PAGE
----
This May, I had the opportunity to attend one of Palo Alto's Ignite conferences. As opposed to previous years, when Palo had one major conference over a week, they decided to take the conference "on the road" and hold numerous one-day conferences across the country. I elected to attend the conference in Los Angeles. Today, I'd like to talk about what I learned and what new solutions Palo Alto is working on.

After the opening remarks and a donut, I attended the first workshop of the day. Palo offered three different workshops at a time over three different periods. For the first workshop, I attended the Security Operations technical deep dive. During this discussion, they demonstrated various tools including Cortex XDR, XSOAR and Xpanse. Finally, they finished the discussion by demonstrating their new AI advancements in Cortex XSIAM.

  1. XDR is designed to detect and stop threats on endpoints. Based on behavioral analysis, it can detect and block threats, including advanced malware and zero-day attacks. XDR provides a way to quickly identify the source of attacks to help remediate and defend against future attempted attacks.
  2. XSOAR is useful for automation and orchestration of security operations. Attacks are getting more frequent and complex, stretching analysts thin. XSOAR enables the automation of these manual repetitive tasks, generating reports that are simple to understand, freeing up analysts to remediate these security risks.
  3. Xpanse helps shrink the attack surface and manage external exposure and risks. With the modern scattered network with hybrid and cloud introduced, the attack surface is always changing and increasing. Xpanse is an attack surface management tool (ASM), designed to discover and respond to any cracks in the network edge.
  4. XSIAM combines all of these and more into one centralized platform. XSIAM provides one console that collects information from many sources and utilizes an AI model to connect events to detect and stop threats. By viewing possible indicators of attack in a greater scope, XSIAM is able to combine these "low-confidence events into high-confidence incidents." XSIAM is designed to automate manual work, hoping to remediate threats before users even have to take a look at the threat. XSIAM also features a sort of "copilot" that responds to questions and helps analysts in their threat remediation.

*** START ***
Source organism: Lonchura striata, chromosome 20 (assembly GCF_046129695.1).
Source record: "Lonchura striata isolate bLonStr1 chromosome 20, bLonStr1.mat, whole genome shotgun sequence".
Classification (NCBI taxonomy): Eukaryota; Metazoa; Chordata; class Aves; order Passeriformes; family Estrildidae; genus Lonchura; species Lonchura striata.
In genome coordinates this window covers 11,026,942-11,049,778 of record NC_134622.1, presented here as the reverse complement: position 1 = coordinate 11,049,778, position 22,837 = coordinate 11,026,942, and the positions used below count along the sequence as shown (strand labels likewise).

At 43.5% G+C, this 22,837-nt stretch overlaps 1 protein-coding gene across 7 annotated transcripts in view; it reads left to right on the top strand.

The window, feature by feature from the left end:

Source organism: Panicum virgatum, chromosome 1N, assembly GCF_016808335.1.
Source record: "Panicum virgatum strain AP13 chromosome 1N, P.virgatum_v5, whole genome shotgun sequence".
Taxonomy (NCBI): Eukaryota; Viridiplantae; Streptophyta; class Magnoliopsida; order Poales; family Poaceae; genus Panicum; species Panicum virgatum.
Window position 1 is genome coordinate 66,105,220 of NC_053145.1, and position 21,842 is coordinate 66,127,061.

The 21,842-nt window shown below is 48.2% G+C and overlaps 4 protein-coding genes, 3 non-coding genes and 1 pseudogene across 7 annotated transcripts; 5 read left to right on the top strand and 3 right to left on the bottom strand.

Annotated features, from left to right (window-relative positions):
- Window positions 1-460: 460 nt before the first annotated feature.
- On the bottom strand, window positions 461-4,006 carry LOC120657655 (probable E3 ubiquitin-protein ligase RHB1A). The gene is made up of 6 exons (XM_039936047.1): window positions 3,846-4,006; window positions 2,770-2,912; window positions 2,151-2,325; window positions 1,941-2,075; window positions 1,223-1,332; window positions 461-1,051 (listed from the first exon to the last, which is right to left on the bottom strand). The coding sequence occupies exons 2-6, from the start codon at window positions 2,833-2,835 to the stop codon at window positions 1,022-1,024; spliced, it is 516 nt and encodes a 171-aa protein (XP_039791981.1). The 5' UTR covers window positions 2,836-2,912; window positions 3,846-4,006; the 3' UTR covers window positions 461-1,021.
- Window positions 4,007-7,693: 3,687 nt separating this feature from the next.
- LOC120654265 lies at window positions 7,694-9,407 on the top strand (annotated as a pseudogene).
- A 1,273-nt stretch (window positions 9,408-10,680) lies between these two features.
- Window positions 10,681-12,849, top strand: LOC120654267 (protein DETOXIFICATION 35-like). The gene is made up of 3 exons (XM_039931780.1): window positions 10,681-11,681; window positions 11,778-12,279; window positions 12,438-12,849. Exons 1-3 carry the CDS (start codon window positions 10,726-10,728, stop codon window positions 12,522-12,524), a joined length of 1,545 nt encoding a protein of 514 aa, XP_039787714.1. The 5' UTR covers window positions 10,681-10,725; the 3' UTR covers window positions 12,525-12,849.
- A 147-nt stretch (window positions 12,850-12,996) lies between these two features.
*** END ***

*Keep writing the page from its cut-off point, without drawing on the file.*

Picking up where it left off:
The next breakout session was a hands-on workshop. Once again, there were three options. I figured I should stick with Security Operations, so I went back to get to use XDR. I was hoping to get to use XSIAM but no such luck. Palo's XDR lab reminded me of our own XDR Lab and Learning Path. I may be biased, but I think our lab is a bit better.

The final breakout session I attended was the XSOAR hands-on lab. At WWT, we don't have a dedicated XSOAR lab, but it is a module in the version 10 and 11 NGFW foundations lab. This lab gave me some ideas for future updates to the XSOAR module whenever I do its next refresh. 

After the conference finished, we had dinner with some of the WWT sales teams and their accounts. I'm thankful for the opportunity and for getting the chance to meet so many people. My main takeaway from the conference was XSIAM. Having the single pane of glass console that combines all of Palo Alto's already existing solutions into one with an additional AI integration sounds like a great step forward in the security operations space. Hopefully I'll be able to build out a related lab to get XSIAM onto the platform soon. Until next year!